Steam and Skin Care
The ancient Greeks and Romans harnessed steam for health and beauty much the same way we do today. At about 110 degrees Fahrenheit (43 degrees Celsius), the temperatures employed in steam treatments are enough to make you sweat -- perhaps the only time perspiration might be even a little pleasant. If you've ever been in a steam room or hot tub, you know the feeling of warmth enveloping you and steering you toward relaxation. The steam works its magic on your skin, adding moisture and helping to cleanse your body's largest organ of impurities.
Among other potential benefits, facial steaming might help control or reduce acne breakouts in some instances. It can also boost circulation and draw blood to the surface of the skin, giving your face a warm, healthy glow.
For such a simple procedure, facial steaming can offer some big benefits. If you are prone to mild acne, the biggest plus of steaming may be that your skin could end up clearer. That's because the moisture softens the surface layer of dead skins cells called the stratum corneum (from the Latin for "horned layer") This process helps to free any dead cells, dirt, bacteria or other trapped matter that could be causing breakouts, and it can allow your skin to better absorb any other products you might use after the steaming. If you have severe acne, however, steaming can sometimes make it worse, so it's good to check with your doctor before undergoing any face steaming treatment.
The warm humidity from steaming may also increase perspiration and stimulate blood circulation. As the body's natural cooling system, sweat consists mostly of water, but it's also mixed with a small amount of your body's wastes and toxins so that you can wash them away. And increasing your circulation in your facial skin can help to give you a warm, colorful glow. However, if you have certain skin conditions that are aggravated by sweating or increased blood circulation, such as rosacea or fungal infection, then facial steaming may do more harm than good for you [sources: American Academy of Dermatology].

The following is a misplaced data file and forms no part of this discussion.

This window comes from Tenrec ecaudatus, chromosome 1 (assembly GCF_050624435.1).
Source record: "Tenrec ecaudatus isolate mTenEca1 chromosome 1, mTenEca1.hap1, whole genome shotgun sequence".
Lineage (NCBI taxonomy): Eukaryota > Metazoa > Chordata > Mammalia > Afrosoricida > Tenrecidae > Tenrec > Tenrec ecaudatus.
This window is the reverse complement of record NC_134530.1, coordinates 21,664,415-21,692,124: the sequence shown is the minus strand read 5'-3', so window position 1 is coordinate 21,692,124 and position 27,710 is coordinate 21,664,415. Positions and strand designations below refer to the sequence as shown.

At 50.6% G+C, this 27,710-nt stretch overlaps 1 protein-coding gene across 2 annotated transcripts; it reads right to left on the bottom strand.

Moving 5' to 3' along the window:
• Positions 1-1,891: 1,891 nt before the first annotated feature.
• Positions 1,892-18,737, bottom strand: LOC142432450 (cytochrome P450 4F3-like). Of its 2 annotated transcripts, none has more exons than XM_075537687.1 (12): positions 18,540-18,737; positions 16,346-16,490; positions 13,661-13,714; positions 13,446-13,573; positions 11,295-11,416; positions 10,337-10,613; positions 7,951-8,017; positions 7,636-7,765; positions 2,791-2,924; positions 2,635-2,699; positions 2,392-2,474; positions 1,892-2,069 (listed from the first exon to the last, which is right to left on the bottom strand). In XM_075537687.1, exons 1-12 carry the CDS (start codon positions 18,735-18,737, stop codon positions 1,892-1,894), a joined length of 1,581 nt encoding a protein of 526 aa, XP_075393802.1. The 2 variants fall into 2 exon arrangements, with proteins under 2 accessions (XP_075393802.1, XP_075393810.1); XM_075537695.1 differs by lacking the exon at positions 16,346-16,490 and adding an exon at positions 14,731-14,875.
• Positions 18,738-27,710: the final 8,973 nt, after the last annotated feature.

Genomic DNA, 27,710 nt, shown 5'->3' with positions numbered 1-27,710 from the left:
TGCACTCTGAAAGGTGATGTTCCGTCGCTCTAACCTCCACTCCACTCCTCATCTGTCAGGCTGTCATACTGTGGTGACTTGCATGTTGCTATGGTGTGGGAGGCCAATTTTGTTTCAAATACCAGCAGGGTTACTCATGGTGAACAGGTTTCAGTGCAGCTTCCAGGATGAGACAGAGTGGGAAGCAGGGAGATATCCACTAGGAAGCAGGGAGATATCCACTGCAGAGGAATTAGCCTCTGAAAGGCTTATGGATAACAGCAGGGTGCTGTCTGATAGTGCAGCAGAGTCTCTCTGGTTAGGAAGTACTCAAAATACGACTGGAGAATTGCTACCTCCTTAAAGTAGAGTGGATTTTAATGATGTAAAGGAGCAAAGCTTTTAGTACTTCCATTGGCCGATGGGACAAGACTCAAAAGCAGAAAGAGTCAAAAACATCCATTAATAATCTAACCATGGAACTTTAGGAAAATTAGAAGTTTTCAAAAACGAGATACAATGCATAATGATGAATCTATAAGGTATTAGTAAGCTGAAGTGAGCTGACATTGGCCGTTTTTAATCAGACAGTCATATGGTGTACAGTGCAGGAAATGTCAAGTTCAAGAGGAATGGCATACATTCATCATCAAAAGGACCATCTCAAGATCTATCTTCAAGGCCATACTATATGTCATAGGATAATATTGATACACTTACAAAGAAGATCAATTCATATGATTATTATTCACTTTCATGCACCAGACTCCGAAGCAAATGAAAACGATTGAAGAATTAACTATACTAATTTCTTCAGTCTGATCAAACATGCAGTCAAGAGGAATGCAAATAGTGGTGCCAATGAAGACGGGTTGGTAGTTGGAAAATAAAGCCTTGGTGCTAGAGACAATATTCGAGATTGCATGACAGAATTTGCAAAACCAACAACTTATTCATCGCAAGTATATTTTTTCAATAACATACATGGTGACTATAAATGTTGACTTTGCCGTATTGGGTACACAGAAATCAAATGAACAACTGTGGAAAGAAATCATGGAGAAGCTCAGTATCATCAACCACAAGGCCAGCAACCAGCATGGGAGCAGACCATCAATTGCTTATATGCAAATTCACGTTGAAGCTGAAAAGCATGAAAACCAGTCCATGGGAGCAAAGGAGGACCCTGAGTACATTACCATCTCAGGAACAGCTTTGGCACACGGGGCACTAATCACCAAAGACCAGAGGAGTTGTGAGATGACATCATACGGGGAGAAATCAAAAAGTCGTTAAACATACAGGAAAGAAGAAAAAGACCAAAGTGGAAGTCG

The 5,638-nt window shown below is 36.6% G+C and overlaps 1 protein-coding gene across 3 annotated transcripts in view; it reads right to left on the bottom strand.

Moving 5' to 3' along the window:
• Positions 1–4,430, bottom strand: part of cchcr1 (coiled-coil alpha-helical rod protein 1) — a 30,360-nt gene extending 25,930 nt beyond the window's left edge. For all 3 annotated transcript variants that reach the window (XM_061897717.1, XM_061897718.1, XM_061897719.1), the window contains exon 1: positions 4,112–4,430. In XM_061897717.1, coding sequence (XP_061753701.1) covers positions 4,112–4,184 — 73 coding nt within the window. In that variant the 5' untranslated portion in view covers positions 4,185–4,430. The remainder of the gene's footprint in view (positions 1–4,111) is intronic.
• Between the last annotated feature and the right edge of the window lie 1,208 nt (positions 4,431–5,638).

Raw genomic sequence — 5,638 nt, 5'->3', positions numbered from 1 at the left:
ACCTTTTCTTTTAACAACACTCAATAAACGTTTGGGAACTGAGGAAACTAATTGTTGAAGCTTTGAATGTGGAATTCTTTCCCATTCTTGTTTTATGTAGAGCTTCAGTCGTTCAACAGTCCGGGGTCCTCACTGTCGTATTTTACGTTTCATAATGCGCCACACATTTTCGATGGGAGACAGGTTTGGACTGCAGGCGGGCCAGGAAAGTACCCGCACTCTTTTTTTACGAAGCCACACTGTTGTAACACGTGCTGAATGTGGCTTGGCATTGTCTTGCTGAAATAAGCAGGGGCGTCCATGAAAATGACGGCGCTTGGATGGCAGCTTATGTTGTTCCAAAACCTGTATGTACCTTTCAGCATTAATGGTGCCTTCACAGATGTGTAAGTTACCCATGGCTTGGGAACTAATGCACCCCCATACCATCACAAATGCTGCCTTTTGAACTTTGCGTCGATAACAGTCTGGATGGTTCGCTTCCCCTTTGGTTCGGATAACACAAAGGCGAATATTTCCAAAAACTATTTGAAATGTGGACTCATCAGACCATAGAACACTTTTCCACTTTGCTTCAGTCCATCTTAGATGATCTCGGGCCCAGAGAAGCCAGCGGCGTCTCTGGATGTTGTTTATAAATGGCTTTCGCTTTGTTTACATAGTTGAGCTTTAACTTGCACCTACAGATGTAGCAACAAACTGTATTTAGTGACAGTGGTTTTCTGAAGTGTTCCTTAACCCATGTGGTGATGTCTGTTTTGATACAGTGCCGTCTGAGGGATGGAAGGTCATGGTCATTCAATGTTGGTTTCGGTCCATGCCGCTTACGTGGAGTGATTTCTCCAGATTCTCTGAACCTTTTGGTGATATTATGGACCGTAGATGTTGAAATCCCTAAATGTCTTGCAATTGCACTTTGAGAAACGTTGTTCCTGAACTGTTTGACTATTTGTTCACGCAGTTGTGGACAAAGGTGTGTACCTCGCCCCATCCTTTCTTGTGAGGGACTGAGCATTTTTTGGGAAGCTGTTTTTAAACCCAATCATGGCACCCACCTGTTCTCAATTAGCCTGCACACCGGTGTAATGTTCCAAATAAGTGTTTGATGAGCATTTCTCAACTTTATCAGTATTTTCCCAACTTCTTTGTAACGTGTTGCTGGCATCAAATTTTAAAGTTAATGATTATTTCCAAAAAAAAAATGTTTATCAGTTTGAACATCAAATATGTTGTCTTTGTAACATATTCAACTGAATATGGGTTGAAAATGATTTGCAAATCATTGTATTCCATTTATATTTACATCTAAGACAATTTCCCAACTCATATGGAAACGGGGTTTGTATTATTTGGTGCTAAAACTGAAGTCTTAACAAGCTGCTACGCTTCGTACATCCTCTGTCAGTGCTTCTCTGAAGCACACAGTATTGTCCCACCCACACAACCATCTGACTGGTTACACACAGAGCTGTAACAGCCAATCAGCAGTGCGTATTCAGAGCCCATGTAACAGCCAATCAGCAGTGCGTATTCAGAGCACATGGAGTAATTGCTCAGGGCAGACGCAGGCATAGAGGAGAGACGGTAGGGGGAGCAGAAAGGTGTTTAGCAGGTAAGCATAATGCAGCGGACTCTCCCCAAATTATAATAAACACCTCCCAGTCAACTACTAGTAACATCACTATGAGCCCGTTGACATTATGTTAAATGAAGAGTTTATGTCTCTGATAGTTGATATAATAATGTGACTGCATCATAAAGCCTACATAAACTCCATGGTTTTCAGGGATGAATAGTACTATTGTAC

An aromatherapy steam facial is a great way to greatly benefit your skin and sense of well-being. A steam facial can help work magic on your skin. The steam helps increase circulation and draws blood to the surface of your skin, giving it a nice warm, healthy glow. It also helps to deep clean your pores of any dirt and debris and helps to add moisture to your skin. Not only is it great for your skin—it is also very relaxing and therapeutic as well.
These are some of our favorite to use with our facials.
For oily/troubled skin: use Eucalyptus, Geranium, Lemongrass or Melaleuca
For dry skin: use Lavender, Geranium, or Frankincense
For normal skin: use Lavender, Geranium, Sandalwood, or Ylang Ylang
- American Academy of Dermatology. "Rosacea Patients Can Enjoy Some Spa Treatments." (Accessed Oct. 13, 2009)http://www.skincarephysicians.com/rosaceanet/spa_treatments.html
- Berg, Rona; Anja Kroencke; and Deborah Jaffe. "Beauty: The New Basics." Workman Publishing. 2001. (Accessed Sept. 17, 2009)http://books.google.com/books?id=qAVvUjfza9gC&pg=PA49&dq=benefits+of+facial+steam&lr=&ei=9buySuCGBZiWNeu_hLMD&client=firefox-a#v=onepage&q=benefits%20of%20facial%20steam&f=false
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- Howard, Jenni Baden. "20 bad beauty habits." Daily Mail. (Accessed Oct. 14, 2009)http://www.dailymail.co.uk/femail/article-4624/20-bad-beauty-habits.html
- Mars, Brigette. "Beauty by Nature." Healthy Living Publications. 2006. (Accessed Sept. 17, 2009)http://books.google.com/books?id=3eb7OiuZIDMC&pg=PA32&dq=how+to+do+a+facial+steaming&lr=&ei=puGySqOHIJ6yNMHdjf8D&client=firefox-a#v=onepage&q=how%20to%20do%20a%20facial%20steaming&f=false
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- Ouellette, Janine. "Full Steam Ahead to Great Skin: Learn the DIY steam solution to keeping your skin beautiful." PlanetGreen. Aug. 5, 2008. (Accessed Sept. 17, 2009)http://planetgreen.discovery.com/fashion-beauty/face-steam.htm